Monday, September 14, 2009


My Mars story is done, and now I have the usual difficulty in deciding what to call it. I am not good at titles. My best titles (with one exception) have all been suggested by other people. When I wander through bookstores I see wonderful titles -- intriguing or funny or pithy -- but I lack this talent, which seems to me closer to writing poetry or songs than writing fiction.

So years ago I came up with a system for creating titles. I can't say that it always works, but it's better (marginally) than nothing. It goes like this: Write down all the key words for the story, including terms from setting, theme, SF element, etc. For verbs, write down various forms ("transport," "transported," "transporting," etc.) Add all the characters' names. Make the list as long as you can. Then start shoving them against each other in various combinations until something works.

If that's not successful, start looking up each key term in Bartlett's Quotations until you find a line of poetry you can use as a title.

Once, long ago, when Ellen Datlow hated each of SIX titles I came up with for a story she'd bought for Omni, Bruce McAllister said he would give me a title that could fit any story ever written. I said I doubted that. He said, "'In a World Like This.'" He was right. I gave the title to Ellen, and she used it for my story.

Which means I can't use it again now. Although titles can't be copyrighted, it's a bit much to steal one from yourself. So I guess I need to start shoving.


Andrew said...

Well, I know you're not soliciting, but in the generic-Mars-teen theme:
-Red is the color of...
-Perihelion Summer
-Two Hundred Million Miles from [any Earth reference]

And a couple really terrible ones:
-The Mars My Destination
-I was a Teenage Martian

Tim of Angle said...

"Doing It For Real"

Unknown said...

Or a play on Mcallister's title:
A world such as this.

Thought of a few silly title, but they were really silly.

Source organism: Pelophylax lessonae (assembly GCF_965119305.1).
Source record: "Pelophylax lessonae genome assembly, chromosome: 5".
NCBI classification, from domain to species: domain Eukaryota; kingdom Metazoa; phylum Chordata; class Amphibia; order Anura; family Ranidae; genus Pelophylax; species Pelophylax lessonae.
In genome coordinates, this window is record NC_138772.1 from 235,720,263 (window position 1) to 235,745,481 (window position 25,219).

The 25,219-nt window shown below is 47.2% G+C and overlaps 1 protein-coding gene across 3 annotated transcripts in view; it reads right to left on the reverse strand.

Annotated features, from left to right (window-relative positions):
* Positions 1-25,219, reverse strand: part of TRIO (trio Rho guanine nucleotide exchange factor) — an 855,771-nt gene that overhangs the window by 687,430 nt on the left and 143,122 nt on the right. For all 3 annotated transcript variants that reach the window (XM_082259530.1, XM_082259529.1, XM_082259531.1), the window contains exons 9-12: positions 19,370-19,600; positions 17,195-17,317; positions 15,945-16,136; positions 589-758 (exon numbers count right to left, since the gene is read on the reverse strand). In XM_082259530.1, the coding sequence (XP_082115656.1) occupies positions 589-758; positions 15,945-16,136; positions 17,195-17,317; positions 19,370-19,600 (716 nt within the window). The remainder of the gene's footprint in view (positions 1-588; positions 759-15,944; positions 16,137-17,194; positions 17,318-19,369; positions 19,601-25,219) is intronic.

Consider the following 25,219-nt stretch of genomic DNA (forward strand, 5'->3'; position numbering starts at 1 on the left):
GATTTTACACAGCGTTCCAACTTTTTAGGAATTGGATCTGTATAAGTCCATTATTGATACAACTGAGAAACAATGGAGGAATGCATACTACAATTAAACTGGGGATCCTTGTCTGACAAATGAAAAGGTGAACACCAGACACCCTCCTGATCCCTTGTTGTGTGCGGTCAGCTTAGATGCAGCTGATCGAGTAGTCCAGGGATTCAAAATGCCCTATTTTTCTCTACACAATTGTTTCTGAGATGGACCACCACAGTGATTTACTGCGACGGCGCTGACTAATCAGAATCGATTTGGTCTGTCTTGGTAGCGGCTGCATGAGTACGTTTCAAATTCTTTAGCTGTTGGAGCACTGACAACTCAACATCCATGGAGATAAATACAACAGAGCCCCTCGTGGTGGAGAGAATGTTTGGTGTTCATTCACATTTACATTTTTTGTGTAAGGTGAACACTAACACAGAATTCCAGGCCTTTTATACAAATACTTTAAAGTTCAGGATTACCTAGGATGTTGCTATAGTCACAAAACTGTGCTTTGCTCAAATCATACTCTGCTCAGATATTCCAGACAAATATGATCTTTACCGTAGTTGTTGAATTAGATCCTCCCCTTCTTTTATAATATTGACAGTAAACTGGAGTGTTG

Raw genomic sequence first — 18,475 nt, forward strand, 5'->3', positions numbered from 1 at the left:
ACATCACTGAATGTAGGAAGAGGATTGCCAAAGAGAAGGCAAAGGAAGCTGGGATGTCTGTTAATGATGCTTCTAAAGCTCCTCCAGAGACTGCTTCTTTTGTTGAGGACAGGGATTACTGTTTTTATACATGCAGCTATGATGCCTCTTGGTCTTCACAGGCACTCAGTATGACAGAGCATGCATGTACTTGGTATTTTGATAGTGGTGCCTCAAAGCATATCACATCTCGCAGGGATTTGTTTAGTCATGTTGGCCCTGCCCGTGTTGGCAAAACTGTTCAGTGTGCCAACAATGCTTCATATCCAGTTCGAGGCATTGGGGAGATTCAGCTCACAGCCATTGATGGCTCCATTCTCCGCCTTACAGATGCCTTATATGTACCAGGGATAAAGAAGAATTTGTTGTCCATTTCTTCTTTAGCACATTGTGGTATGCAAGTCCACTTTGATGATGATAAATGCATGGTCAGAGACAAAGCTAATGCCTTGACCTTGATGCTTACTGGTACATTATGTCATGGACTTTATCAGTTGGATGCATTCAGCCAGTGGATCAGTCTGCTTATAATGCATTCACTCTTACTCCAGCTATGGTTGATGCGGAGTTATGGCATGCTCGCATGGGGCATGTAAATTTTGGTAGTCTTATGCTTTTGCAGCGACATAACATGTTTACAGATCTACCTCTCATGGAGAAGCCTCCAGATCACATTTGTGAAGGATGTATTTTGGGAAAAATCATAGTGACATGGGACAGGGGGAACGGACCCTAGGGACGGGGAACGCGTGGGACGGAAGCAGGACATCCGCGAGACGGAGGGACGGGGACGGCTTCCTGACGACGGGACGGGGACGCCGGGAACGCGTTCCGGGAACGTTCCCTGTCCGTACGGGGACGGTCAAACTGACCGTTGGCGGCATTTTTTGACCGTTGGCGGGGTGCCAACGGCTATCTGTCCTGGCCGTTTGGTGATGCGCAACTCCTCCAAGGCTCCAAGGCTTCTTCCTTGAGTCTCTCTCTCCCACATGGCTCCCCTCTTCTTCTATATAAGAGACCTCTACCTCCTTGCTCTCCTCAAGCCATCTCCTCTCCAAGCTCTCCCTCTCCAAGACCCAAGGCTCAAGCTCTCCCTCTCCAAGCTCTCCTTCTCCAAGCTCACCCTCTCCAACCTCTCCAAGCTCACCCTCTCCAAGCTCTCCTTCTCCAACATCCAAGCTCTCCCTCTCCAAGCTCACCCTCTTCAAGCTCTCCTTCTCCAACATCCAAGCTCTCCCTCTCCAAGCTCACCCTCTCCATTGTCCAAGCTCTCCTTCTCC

I should go to bed now.

Ben said...

or how about

Difficulties on Mars

Mark said...

I vote for "I was a teenage Martian".

Hmmmm. "Little habitat on the planitia."

Or you can title the story after the main character, that's often done.

skiffywife said...

A couple suggestions:

Think of the one word that sums up your theme and Google that and "Shakespeare quotes." Something usually comes up.

Also, look up Alexander Pope's Essay on Man -- a plethora of titles there, especially for anything with SF themes.

Dave Creek

bluesman miike Lindner said...

Always left your readers help you out in things like this, Nancy! F. Paul Wilson, whose 13th Repairman Jack novel GROUND ZERO is out this week, has asked for title suggestions on his lively board. The gang responded with style and class. He used two ah-deers.

You might consider

Or take Joe Walsh's path

You might appeal to your reader's wide knowledge

It's a YA novel, right? In the first person? If it's a teenage gal telling the tale, how 'bout MY MARTIAN DIARY (SORT OF)

A teenage guy, that's easy

And don't feel bad about finding it hard to come up with a good title.
Heinlein's original title for STRANGER IN A STRANGE LAND was THE MAN FROM MARS. (Hmmm...that pesky Red Planet again...)

And the working title for his greatest novel (and I know I'm not along in that opinion) was THE BRASS CANNON. Not too inspiring, right?

The Hugo-winning novel was published as THE MOON IS A HARSH MISTRESS.

Ken Schneyer said...

Either Paul Park or Liz Hand told me that a really good title doesn't become fully clear until you've read the last line of the story. You finish reading the story, go back to the title and say, "Oh!"

So what I do is to go to the last line, think about what transition has occurred for the reader, and then try to embody that transition in the title.

Easier said than done...

g d townshende said...

For my own stories, I've long had the habit of writing up lists of titles—almost like Bradbury's practice of writing up lists, as he outlines in ZEN IN THE ART OF WRITING. Sometimes I can find something on the lists; sometimes the titles suggest a story themselves. This practice has worked fairly well for me thus far (at least, I'm happy with the results).

The piece I'm working on right now is a fantasy novel. The working title started off as a single word title, which was garnered from something central to the story. I'm now nearly 30,000 words into it, and in the writing of it another idea came to mind that I married to the original working title. Unless something changes drastically, I'm inclined to go with what I've got now. Still, seeing that I'm only about one-third to one-quarter done with this story, a lot can change between now and the end of October/end of November, when I expect to have the first draft completed.

Unknown said...

At Foolscap, I was having lunch with Kate Yule and David Levine. Suddenly, Kate exclaimed, "Band names! Treat it like a band name!" Turns out David had been having problems naming a story.
-Elizabeth Coleman said...

The piece I'm working on now is a college essay which requires lots of energy and time to spend in the library. I'd prefer this cheap essay writing service instead of doing this all by myself!